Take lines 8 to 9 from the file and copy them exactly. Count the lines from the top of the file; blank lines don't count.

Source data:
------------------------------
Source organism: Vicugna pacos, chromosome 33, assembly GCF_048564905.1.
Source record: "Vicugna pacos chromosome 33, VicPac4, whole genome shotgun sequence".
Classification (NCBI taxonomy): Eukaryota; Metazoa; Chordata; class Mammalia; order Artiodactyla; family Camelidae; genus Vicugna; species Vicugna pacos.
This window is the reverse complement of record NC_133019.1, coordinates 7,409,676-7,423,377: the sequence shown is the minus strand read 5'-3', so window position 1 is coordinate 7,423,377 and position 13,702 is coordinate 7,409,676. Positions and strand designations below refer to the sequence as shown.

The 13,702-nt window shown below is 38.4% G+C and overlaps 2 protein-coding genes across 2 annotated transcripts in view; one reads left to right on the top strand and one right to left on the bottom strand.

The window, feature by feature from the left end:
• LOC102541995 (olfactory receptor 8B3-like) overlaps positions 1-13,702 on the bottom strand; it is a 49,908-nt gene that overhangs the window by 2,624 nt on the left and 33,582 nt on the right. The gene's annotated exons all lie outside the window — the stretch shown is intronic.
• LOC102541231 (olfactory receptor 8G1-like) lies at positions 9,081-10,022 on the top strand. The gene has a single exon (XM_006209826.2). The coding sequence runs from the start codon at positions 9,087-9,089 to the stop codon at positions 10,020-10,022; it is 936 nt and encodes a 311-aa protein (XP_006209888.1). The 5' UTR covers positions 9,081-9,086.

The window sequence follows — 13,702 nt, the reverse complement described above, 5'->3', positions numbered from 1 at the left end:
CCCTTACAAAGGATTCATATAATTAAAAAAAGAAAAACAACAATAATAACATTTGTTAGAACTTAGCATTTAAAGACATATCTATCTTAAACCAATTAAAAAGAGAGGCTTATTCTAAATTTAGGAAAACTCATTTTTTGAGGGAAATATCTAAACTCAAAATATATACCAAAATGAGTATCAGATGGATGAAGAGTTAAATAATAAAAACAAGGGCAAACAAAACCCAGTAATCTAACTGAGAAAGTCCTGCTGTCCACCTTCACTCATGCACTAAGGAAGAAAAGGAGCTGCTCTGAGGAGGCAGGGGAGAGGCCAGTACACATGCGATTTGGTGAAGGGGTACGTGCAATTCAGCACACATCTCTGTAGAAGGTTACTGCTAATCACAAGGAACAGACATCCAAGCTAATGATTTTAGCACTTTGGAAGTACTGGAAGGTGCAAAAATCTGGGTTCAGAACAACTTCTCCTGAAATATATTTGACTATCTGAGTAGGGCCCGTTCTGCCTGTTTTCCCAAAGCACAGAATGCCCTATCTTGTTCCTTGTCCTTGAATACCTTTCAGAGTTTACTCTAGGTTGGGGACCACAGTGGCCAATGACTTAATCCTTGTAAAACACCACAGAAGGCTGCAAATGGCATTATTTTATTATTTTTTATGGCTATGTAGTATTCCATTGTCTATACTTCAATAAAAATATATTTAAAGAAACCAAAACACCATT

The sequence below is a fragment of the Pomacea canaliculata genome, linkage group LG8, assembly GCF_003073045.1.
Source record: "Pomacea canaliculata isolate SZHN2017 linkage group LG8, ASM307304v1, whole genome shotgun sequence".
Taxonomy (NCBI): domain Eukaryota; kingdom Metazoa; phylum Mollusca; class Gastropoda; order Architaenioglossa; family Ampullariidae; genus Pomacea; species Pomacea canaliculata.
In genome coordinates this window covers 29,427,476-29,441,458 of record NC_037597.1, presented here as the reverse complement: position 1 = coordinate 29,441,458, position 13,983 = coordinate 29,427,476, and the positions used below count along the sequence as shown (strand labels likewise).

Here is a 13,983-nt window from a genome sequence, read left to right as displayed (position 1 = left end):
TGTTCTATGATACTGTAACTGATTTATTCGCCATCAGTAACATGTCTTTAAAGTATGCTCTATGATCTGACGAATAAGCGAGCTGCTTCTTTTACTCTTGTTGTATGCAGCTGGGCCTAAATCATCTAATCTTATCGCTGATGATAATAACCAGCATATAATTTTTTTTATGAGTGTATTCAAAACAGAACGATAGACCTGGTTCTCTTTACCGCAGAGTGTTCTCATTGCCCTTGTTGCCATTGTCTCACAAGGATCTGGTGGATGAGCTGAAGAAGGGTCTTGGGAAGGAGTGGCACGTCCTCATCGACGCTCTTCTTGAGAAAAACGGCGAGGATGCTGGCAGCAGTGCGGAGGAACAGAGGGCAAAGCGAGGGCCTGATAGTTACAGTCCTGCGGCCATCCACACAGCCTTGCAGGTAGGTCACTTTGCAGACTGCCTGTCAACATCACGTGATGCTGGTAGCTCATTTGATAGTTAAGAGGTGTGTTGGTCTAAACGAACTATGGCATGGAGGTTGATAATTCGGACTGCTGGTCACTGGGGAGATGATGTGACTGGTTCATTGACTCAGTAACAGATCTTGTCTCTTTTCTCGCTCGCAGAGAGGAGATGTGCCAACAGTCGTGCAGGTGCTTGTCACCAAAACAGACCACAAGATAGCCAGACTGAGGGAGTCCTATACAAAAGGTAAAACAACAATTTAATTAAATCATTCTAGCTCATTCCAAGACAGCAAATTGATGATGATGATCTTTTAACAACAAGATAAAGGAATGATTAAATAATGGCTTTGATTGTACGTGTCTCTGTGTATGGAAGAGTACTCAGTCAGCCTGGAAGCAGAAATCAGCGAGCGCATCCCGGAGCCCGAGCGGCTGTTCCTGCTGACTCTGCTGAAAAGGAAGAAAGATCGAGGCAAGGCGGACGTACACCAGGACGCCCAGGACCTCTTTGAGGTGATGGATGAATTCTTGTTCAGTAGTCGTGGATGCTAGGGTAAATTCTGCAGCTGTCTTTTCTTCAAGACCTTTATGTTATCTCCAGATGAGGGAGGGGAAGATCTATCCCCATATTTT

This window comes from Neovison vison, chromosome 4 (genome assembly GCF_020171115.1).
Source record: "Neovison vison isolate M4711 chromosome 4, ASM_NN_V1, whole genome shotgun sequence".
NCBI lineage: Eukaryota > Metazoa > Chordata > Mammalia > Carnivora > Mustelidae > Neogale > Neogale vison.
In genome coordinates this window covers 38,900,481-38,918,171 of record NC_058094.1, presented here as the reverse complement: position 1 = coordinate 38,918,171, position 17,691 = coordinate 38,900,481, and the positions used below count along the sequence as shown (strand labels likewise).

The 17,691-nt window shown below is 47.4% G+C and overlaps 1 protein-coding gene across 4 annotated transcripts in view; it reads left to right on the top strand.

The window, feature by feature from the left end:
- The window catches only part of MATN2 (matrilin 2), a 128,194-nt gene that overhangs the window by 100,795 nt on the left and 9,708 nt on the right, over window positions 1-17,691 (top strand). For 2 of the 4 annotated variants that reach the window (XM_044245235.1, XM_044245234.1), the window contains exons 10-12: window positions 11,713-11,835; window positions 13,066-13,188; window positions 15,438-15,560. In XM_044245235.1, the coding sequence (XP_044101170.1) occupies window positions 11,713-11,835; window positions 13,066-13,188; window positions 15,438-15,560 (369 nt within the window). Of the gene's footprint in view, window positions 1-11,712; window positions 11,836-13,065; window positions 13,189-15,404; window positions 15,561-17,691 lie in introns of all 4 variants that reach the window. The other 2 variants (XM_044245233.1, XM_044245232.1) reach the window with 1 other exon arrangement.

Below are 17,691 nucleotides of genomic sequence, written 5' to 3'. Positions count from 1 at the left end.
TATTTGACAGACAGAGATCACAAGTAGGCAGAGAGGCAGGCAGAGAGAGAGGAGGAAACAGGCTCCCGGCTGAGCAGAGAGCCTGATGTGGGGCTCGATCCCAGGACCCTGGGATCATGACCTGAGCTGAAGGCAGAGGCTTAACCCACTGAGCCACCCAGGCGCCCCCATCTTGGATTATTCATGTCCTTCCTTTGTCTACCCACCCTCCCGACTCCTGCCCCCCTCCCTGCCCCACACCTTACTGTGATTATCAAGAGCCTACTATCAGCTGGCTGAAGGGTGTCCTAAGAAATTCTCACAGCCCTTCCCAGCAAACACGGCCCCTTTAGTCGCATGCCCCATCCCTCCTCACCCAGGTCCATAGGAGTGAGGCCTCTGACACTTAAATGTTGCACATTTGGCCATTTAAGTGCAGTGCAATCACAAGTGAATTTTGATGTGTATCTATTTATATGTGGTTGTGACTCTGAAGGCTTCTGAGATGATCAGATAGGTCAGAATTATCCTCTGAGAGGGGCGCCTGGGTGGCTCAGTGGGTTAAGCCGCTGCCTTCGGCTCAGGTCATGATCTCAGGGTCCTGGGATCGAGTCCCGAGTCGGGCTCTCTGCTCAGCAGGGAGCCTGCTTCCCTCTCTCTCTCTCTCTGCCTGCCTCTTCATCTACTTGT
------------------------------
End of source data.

• LOC102541231 (olfactory receptor 8G1-like) lies at positions 9,081-10,022 on the top strand. The gene has a single exon (XM_006209826.2). The coding sequence runs from the start codon at positions 9,087-9,089 to the stop codon at positions 10,020-10,022; it is 936 nt and encodes a 311-aa protein (XP_006209888.1). The 5' UTR covers positions 9,081-9,086.

The window sequence follows — 13,702 nt, the reverse complement described above, 5'->3', positions numbered from 1 at the left end: